Public Policy Update

capitol-hill

This article was contributed by Jennifer Mahan, Director of Advocacy and Public Policy.

 

Federal News

American Health Care Act (AHCA) Update

Thank you for calling your US House of Representatives member regarding cuts to Medicaid in the AHCA and the importance of health-care coverage for autism. Your direct advocacy matters! The US House was not able to get enough votes to support the proposed replacement for the Affordable Care Act (ACA). For now, the legislation has been shelved; however, Congress and the Trump administration continue to discuss new proposals around both an ACA replacement and Medicaid funding changes. The Autism Society of North Carolina will continue to monitor federal policy changes. We encourage you to read up on federal proposals; we will be posting occasional updates, alerts, and links to resources about health-care proposals. For more information, read the Kaiser Family Foundation policy analysis comparing AHCA, ACA, and other proposals.

Medicaid is a program that serves millions of people with disabilities and complex health conditions, including people on the autism spectrum. Medicaid Home and Community Based waivers, such as North Carolina’s Innovations and CAP programs, allow people with serious disabilities to live at home with families or in community settings. If you are not already aware of how Medicaid supports people, we urge you to begin reading up on program. ASNC will be posting occasional resources and links to learn more about Medicaid in NC and across the country.

 

Supreme Court Decision about Special Education

The Supreme Court sided with parents who removed their son from school because of an inadequate IEP. In the Court’s ruling, it said that the “appropriate” portion of the “free and appropriate education” guaranteed by IDEA, should be more than just ensuring that children make barely above minimum progress. This appears to indicate legal support for higher standards for IEPs and student advancement: that students with disabilities should be making “meaningful” progress in their education.

What is not clear from the ruling is how schools will help students achieve this progress when IDEA has never been fully funded at the federal level as was promised when the bill passed. Schools are under pressure to serve more special education students with limited resources and a shortage of special education teachers. The Autism Society continues to advocate and the state and federal levels for special-education funding and education programs that address the unique needs of students on the autism spectrum. To learn more, read the National Disability Rights Network statement on the ruling.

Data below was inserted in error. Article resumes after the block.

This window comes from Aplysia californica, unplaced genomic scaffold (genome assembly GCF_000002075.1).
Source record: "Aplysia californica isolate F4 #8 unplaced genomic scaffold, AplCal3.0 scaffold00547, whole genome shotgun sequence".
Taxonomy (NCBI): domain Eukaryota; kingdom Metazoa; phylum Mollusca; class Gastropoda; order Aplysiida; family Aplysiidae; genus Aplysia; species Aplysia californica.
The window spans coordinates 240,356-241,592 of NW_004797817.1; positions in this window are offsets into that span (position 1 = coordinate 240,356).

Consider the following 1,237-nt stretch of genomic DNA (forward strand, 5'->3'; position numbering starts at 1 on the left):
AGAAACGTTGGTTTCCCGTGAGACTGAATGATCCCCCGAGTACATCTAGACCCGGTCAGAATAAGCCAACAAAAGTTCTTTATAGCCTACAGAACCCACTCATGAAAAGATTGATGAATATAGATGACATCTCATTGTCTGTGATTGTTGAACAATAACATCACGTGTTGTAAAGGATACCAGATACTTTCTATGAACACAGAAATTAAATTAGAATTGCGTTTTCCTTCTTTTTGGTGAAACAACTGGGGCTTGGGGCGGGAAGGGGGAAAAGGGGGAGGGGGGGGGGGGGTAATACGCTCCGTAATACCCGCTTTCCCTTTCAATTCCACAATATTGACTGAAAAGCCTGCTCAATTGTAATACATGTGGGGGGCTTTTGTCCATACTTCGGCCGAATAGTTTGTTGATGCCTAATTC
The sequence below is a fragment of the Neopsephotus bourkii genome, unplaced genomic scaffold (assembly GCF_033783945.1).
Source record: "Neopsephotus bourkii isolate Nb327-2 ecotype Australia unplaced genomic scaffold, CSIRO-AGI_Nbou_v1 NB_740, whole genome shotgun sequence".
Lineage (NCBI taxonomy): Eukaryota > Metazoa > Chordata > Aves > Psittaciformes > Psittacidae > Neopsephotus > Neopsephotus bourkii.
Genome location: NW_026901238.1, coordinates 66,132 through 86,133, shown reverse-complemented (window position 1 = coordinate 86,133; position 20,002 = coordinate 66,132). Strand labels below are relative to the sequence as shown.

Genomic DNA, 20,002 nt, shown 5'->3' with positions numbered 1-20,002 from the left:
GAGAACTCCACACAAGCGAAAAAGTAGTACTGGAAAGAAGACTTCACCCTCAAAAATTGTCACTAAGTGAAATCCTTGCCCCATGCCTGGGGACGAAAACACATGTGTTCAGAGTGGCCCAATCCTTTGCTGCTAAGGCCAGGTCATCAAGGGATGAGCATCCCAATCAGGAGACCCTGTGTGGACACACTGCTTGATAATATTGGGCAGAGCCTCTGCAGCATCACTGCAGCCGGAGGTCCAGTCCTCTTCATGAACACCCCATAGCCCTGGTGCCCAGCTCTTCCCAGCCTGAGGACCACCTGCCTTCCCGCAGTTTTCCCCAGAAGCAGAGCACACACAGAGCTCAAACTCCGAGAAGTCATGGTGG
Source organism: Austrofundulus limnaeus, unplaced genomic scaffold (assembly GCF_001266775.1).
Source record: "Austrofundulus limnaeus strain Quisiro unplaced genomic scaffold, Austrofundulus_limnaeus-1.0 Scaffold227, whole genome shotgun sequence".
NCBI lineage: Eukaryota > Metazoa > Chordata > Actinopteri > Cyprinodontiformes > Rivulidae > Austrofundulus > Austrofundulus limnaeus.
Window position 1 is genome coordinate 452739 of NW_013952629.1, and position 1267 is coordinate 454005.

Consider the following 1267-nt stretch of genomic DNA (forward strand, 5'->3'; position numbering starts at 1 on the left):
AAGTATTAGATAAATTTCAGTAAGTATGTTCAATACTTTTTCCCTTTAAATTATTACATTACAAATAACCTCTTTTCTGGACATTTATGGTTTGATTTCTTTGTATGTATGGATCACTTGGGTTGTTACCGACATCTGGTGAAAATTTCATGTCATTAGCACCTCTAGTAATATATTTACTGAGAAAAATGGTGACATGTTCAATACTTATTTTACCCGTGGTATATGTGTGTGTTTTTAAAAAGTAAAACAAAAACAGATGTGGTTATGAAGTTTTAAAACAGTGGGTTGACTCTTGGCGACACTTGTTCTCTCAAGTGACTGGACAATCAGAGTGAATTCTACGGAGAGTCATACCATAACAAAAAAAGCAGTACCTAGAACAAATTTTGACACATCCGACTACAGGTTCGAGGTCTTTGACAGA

North Carolina and NC General Assembly News

NC ABLE Update

The NC Department of the State Treasurer has just announced that checking and debit options for NC ABLE accounts are now available. NC ABLE allows people to save money to pay for future or current expenses without losing eligibility for certain government benefit programs.

Signing up for NC ABLE accounts is quick and easy. For more information about how NC ABLE might benefit you or someone you know, see the FAQs.

State Budget

The governor has release his budget proposal outlining priorities for the new administration. The release of this budget also is the start of the legislative budget process for North Carolina. The sovernor’s budget proposal has a number of funding recommendations that could help those on the autism spectrum. Details are below, but include proposals to fund education support, adult guardianship, special assistance, early child development agencies, community-based MH/DD /SA services, complex children’s services, Medicaid services, and Innovations waiver slots.

The NC Senate will start the General Assembly budget process this year by introducing their version of the budget legislation. The General Assembly budget bills are not required to be based on the governor’s proposals. House and Senate leaders are said to be working closely on their proposals, and we expect to see details in the next few weeks.

ACTION: This is a great time to introduce yourself to your state senator and ask North Carolina’s General Assembly to fund much-needed services for autism.

1) If you don’t yet know which state senator represents you, check the second (middle) map on this webpage.

2) Click the link to connect with the district page and find the senator’s email or mailing address. Most are firstname.lastname@ncleg.net, and the address is listed above their email.

3) Write a short, friendly email or handwritten note:

  • Introduce yourself and mention you live and/or work in their district
  • Tell them how you are connected to autism (family, self-advocate, work with, etc.)
  • Ask them, politely, to fund one or more of the governor’s proposals and explain in a sentence or two how that will help someone with autism. For example: “We will be waiting for 7 or more years for services unless Innovations waiver slots are funded.”

This is just one example of what to write; use one that best fits your situation. For more help on advocating, see our tips or our Advocacy 101 toolkit. If you need help figuring out what to say in your email, please contact Jennifer Mahan, our Director of Advocacy and Public Policy, at jmahan@autismsociety-nc.org.

 

Governor’s Budget Proposal Details

Education

  • More School-Based Personnel to Improve Student Outcomes. Establishes a new allotment to be allocated to LEAs based on average daily membership (ADM). Provides $20 million from lottery receipts as flexible funding for LEAs to hire additional school-based personnel who will have a direct impact on improving student outcomes, including assistant principals, nurses, behavioral support staff, teaching assistants, and other instructional support personnel.

Health and Human Services